The Power Of Habit

It is written, “[G-d] said, ‘Do not come any closer to here. Remove your shoes from your feet, for the place upon which you stand is holy ground’ ” (Shemot 3:5). Here the Sages in the Midrash state, “Wherever the Shechinah appears, one must not go about with shoes on, and so we find in the case of Joshua: ‘Remove your shoe’ [Joshua 5:15]. Hence the kohanim served in the Temple barefoot” (Shemot Rabba 2:6). I would like to explain why it is forbidden to wear shoes in a place where the Shechinah dwells, rather than removing any other garment with which a person covers himself. The reason is that Scripture is teaching us proper conduct. Concerning Moshe we read, “Hashem spoke to Moshe face-to-face, as a man speaks with his friend” (Shemot 33:11), and we might suspect that Moshe could have become accustomed to Hashem’s glory, since he constantly spoke with Him. Since Moshe was accustomed to this, perhaps he would no longer pay attention to His glory because of the temptation to grow proud. This is because a student who speaks with his master once or twice is not the same as one who speaks with him nine or ten times, in which case he grows proud. In the Gemara we read, “Ravina was sitting before Rabbi Jeremiah of Difti when a certain man passed by without covering his head. ‘How impudent is that man!’ he exclaimed. He replied, ‘Perhaps he is from Mata Mahasya, where Sages are common’ ” (Kiddushin 33a). Rashi explains that since there were so many Sages in that town, its residents treated them like one of their own.

Since there was good reason to suspect that Moshe would become accustomed to the glory of Hashem, He warned him by saying: “Remove your shoes from your feet.” In other words: Be careful not to act like someone who is used to speaking with his master, and each time that you speak with Me, it should seem like the first time you are speaking with the Shechinah. The reason is that the ground upon which you are standing is holy, for there My holiness dwells at all times.”

Your Feet, Your Habits

We must realize that an allusion is contained in the words that the Holy One, blessed be He, used in speaking to Moshe: “Remove your shoes from your feet.” The term ne’aleicha (“your shoes”) actually designates closure (neila), and ragleicha (“your feet”) is actually hergel (“habit”). In other words: As a treasure trove is closed before all men, so should My word be to you. Just as no one enters a treasure trove or can see what is inside, likewise is My word to you. You must feel like a man who is looking at a treasure trove, not knowing what is inside. Each time that he looks at it, he wants to open it. My word should seem this way to you, as if it were completely closed from the outside. Each time that I come to speak with you, it should seem as if you have never heard My voice before.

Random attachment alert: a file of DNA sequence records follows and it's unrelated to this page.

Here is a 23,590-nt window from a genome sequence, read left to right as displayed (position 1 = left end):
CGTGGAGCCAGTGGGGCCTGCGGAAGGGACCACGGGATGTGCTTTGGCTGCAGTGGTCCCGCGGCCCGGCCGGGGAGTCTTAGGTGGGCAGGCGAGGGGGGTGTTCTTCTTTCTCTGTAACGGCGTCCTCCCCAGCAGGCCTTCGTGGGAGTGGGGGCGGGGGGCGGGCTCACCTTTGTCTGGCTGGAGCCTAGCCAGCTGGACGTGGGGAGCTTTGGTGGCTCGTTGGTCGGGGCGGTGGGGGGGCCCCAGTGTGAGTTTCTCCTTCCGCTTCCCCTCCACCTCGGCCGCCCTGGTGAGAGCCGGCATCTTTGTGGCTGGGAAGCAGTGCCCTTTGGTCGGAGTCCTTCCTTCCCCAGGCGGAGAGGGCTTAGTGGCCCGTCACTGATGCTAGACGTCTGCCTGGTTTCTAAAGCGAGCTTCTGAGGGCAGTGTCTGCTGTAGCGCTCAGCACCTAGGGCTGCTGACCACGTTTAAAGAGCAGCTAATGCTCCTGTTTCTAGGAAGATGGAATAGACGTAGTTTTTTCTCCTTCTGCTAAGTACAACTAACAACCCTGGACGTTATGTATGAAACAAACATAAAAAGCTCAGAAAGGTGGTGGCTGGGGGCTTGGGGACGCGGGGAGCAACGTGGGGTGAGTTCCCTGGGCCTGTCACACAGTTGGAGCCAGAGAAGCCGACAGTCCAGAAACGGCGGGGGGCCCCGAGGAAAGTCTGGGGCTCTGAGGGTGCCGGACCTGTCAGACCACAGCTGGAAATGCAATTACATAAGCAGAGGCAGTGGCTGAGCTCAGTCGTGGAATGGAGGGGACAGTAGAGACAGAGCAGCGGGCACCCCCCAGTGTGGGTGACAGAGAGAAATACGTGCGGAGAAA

Why did the Holy One, blessed be He, warn Moshe, since this was not the case with the other prophets? The answer is that because Moshe saw “through a clear glass” – whereas the other prophets saw “through a dim glass” (Yebamot 49b) – it was specifically Moshe who was told by the Holy One, blessed be He, to remove his shoes. In other words, he was not to become accustomed to the Shechinah.

In reality, we find that Moshe was careful in this regard and did not gaze upon the holy Shechinah, although he could have. Our Sages explain that Hashem waited, as it were, for Moshe to look at Him and to see the revelation of the Shechinah (Berachot 7a). However he avoided looking, as it is said: “Moshe hid his face, for he was afraid to look at G-d” (Shemot 3:6). In his eyes, the Shechinah was like a closed treasure trove, into which no eye could look.

The Kohanim Went Barefoot

The kohanim, when they served in the Temple, also had no right to wear shoes, for the offering of sacrifices and incense atoned for the Children of Israel. The kohanim were the representatives of the people, and Hashem wanted to show the Children of Israel that they must not perform mitzvot out of habit. Otherwise, mitzvot would seem burdensome to them, which is why the kohanim went barefoot in the Temple. This served as a constant reminder that we must not act out of habit. All Jews must learn from their example and not perform mitzvot out of habit. Hence everywhere we find the Shechinah, we also find a prohibition against wearing shoes. This is because, when walking barefoot, a person remembers that he must not act casually with the Shechinah.

We are familiar with the explanations of the Ba’alei HaMussar on the verse, “One thing I asked of Hashem, that shall I seek: That I may dwell in the House of Hashem all the days of my life, to behold the beauty of Hashem and to visit in His Sanctuary” (Tehillim 27:4). Here they ask why King David only wanted to “visit” Hashem’s Sanctuary, not to “dwell” it in. They explain that a student who visits his teacher is not like one who lives in his teacher’s home. This is because a student who merely visits him – coming only from time to time – stands before his teacher with reverence, whereas one who constantly finds himself in his teacher’s home and is a regular there will act casually with his teacher and not truly appreciate his presence. Hence King David wanted to be like a student who merely visits his teacher, not like one who is a regular in his home. He wanted to constantly sense the pleasure that one feels upon seeing him the first time, for by visiting only from time to time, one does not grow accustomed to it.

Along the same lines we read, “The wise man says: ‘If you want your friend to hate you, visit him constantly. If you want him to love you, visit him infrequently.’ In this regard it is said, ‘Let your feet be scare in your fellow’s house, lest he grow weary of you and hate you’ [Mishlei 25:17]” (Orchot Tzaddikim, Sha’ar HaSina).



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